This is issue #98 of the Pizzicato musical newsletter. It is intended to help you to better know and use Pizzicato. You will find in it various articles about Pizzicato, its use and aspects, but also references to the music course and links to other music related sites.
You may send us any information to publish about music (performances, festivals, exhibitions, music training sessions, Internet links,...). You may also tell us any difficulty you have with Pizzicato so that we can explain the solutions in the next issue. This letter is for you.
We hope you will enjoy reading it.
29, rue de l'Enseignement
We wish you a nice musical year 2012 !
Support ++ 32 - 22.214.171.124
Fax ++32 - 126.96.36.199
Visit our site: http://www.arpegemusic.com
Copyright 2012, Arpege Sprl, all rights reserved.
Read all previous editorials on page http://www.arpegemusic.com/editoriaux.htm
Let us continue the tutorial composition that we started in our letter number 96. See the newsletter in the archives section of the site: http://www.arpegemusic.com/editoriaux.htm
As a reminder, the principle that we want to illustrate is the sound layers. We break a music composition into one or more sound layers that evolve and are structured and organized.
For this kind of work, the conductor window of Pizzicato is very well adapted. Our composition started with the following:
And the sound result was:
Listen to the example...
You can download the corresponding Pizzicato document here, so that we can continue the example together (even with Pizzicato demo version): http://www.arpegemusique.com/download/compo-96-EN.piz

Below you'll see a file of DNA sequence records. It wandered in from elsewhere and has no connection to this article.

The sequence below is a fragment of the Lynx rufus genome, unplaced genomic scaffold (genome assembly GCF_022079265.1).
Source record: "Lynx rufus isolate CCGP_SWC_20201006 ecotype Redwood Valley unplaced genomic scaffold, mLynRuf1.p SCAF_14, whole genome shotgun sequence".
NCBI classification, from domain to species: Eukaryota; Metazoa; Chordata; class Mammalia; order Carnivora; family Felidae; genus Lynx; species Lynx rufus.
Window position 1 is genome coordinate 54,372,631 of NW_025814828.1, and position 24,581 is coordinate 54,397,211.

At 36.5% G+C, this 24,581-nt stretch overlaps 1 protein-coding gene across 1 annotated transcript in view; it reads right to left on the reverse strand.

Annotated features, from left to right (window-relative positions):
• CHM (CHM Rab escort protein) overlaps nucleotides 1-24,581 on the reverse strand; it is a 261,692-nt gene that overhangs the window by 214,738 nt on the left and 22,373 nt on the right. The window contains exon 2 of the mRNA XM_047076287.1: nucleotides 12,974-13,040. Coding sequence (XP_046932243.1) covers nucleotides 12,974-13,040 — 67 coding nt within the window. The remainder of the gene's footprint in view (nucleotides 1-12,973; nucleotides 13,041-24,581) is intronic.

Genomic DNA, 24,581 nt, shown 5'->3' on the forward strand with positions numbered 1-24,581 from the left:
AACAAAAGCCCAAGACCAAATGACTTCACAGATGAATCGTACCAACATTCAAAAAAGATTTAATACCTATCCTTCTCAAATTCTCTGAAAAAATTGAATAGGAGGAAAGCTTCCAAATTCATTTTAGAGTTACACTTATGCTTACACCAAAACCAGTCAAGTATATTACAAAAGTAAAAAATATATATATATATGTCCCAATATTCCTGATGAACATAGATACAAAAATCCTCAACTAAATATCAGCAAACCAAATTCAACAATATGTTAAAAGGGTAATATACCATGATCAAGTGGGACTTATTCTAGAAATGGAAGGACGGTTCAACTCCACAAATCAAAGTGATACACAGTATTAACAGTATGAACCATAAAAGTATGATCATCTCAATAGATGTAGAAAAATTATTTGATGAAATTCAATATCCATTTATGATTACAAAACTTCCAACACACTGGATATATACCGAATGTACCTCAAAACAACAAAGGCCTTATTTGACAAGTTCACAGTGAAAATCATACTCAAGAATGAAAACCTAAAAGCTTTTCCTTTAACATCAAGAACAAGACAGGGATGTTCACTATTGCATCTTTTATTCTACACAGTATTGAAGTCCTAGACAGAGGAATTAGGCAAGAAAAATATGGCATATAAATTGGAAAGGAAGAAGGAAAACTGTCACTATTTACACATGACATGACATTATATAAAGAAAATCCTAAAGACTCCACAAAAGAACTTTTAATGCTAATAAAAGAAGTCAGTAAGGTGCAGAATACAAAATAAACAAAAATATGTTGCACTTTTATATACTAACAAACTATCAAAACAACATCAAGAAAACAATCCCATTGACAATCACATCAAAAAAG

Creating a background
The two scores used are short melodies that can be repeated. Let us add some chord that wil express the harmony, with string instruments. We will use the notes G, C and D, which will sound good with the choosen melodies (as they have many notes in common with the chord).
It is a "suspended fourth" chord (also written as sus4 ), which introduces some tension compared to the simple major chord (G, B, D). The tension may be "released" by moving the fourth (C) to the third (B), as displayed here:
Listen to the example...
But the resolution of that chord is not obliged and we will switch later between two such chords, to make the music tension evolve and keep the interest of the auditor by introducing some change.
- In configuration 3 (blue buttons in the upper left part of the window), choose Basic instruments, Strings, Ensembles, Strings (ensemble) and drag this instrument in the conductor view, outside the group called My composition.
- Double-click the blue rectangle that appears and the corresponding score is displayed.
- Right click on that same rectangle and select Rename... and change the name of this score to Layer 3 - Strings A-1.
- Add 3 measures with the measures and staves tool (double-click the first measure in the score and select Add 3 measures then OK).
- In the first measure, use whole notes to add the following chord (one octave lower compared to the above example, so that notes of the melody and chords are better distributed):
- Then, use the copy/paste function (click here for more details) to fill in the next 3 measures with the same chord. Tie the notes together so that they will sound during the 4 measures with no interruption. Do that with the tie tool (click here for details). You will get the following: